Many fundamental scientific questions remain unanswered about the processes that govern symbiotic relationships between microbiomes and their hosts. Take for example the poorly understood role of gut fungi. Fungi are omnipresent in microbial communities, and have well-described prominent roles in soil, marine, plant, and even food microbiomes. But what about the gut microbiome? Do gut fungi directly impact microbiome ecology, gut physiology and host immunity?
Answering these seemingly simple questions posed a major experimental hurdle: how can we tease apart the direct effects of fungi from those driven by bacteria if new fungal species change the bacterial microbiome composition? If we simply add fungi to bacterial communities, or treat a mixed community with antimicrobials, any observed host effects could be attributed to those caused by shifts in the bacterial community. To overcome this barrier, we opted for a defined approach using gnotobiotic mice colonized with consortia of mouse-derived bacteria, yeasts, or both. Colonizing mice exclusively with fungi had never been described before so we were unsure what would happen!
To our surprise, this artificial symbiotic construct worked well, and allowed us to conclude that fungal colonization induced changes in gut bacterial microbiome ecology while having an independent effect on innate and adaptive immunity in mice. We found conclusive evidence that yeasts are persistent gut dwellers, even in the absence of bacteria, although fungal diversity is favoured when bacteria are part of the community. Our ecological analysis revealed strong interkingdom antagonism and synergism between specific taxa, in line with what has been described in other microbial ecosystems. This broad array of interactions between fungi and bacteria shape this important ecosystem.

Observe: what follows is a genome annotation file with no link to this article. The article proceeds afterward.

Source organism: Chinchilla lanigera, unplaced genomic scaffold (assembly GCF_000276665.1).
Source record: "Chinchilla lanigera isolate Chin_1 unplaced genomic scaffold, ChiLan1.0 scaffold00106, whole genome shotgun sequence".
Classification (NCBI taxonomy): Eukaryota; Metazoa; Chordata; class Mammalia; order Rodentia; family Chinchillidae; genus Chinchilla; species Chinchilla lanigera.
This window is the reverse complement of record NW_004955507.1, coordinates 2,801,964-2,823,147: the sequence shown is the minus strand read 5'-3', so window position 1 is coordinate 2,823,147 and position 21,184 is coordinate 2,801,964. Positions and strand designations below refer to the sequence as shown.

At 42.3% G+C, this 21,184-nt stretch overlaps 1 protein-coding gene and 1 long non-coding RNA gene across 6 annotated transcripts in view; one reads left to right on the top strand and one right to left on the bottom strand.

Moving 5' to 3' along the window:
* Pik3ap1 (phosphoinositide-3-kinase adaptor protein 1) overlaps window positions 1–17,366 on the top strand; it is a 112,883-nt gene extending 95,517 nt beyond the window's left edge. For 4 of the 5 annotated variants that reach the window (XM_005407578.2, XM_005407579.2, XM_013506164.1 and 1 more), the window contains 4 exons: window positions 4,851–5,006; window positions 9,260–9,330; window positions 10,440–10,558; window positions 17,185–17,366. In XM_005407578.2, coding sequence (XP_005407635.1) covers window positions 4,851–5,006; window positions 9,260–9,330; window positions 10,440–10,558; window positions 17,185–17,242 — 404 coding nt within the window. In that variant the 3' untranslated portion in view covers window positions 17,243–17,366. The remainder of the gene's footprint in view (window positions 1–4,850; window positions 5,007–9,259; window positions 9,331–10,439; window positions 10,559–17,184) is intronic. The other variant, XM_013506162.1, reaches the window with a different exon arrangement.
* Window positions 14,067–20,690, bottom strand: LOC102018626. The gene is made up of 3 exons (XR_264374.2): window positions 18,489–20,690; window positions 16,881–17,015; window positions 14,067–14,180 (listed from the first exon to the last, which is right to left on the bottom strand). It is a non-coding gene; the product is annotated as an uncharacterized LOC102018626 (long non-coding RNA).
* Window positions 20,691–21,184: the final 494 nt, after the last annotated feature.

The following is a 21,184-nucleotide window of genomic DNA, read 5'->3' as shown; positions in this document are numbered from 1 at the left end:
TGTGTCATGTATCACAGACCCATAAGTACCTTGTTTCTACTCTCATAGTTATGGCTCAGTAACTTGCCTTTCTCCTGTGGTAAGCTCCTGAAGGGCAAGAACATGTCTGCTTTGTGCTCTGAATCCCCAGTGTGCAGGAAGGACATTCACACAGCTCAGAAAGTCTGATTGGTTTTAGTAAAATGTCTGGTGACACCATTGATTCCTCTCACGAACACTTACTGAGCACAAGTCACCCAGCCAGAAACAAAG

Remarkably, intestinal physiology and anatomy in mice exclusively colonized with fungi, including the most common human colonizer, Candida albicans, were essentially identical to germ-free mice. These findings suggesting that intestinal adaptations to microbial colonization are likely purposed to sustain bacterial colonization.
Our work also provided causal evidence that fungi are important in early-life immune education. Exclusive fungal colonization stimulated broad systemic immune responses in neonatal mice, yet these effects were enhanced in co-colonized animals, suggesting a synergistic effect when bacteria and fungi are present. While exclusive fungal colonization was insufficient to elicit overt dextran sulfate sodium-induced colitis, bacterial and fungal co-colonization increased colonic inflammation. In contrast, exclusive fungal colonization increased ovalbumin-induced airway inflammation in mice, promoting infiltration of macrophages/monocytes in the airway. These findings showed that bacterial and fungal colonization contributes critical immunomodulatory signals that regulate the tone and phenotype of mucosal inflammatory responses to microbial and allergic antigens. The characterization of these signals has great potential for the prevention and treatment of diseases, like IBD and asthma.
Many questions remain unanswered. Our study used a limited consortium of fungi; we cannot rule out the possibility that other fungal species induce physiological response in the gut. Nor did our study interrogate the fungal-host driven mechanisms causing immune changes. We are currently exploring some of these questions and hoping others do too. Studying fungi, viruses, and other non-bacterial microbes will help us better understand the ecology and functionality of host-associated microbiomes.
This work was possible thanks to essential collaborations with other research groups with expertise in mouse gnotobiology (McCoy Lab), gut physiology (Sharkey and MacNaughton Labs), and lung physiology (Wilson and Kelly Labs). It has been a treat to work in the superb gnotobiology facility at the International Microbiome Center and recommend it to anyone considering gnotobiotic work with mice. This place is a gem!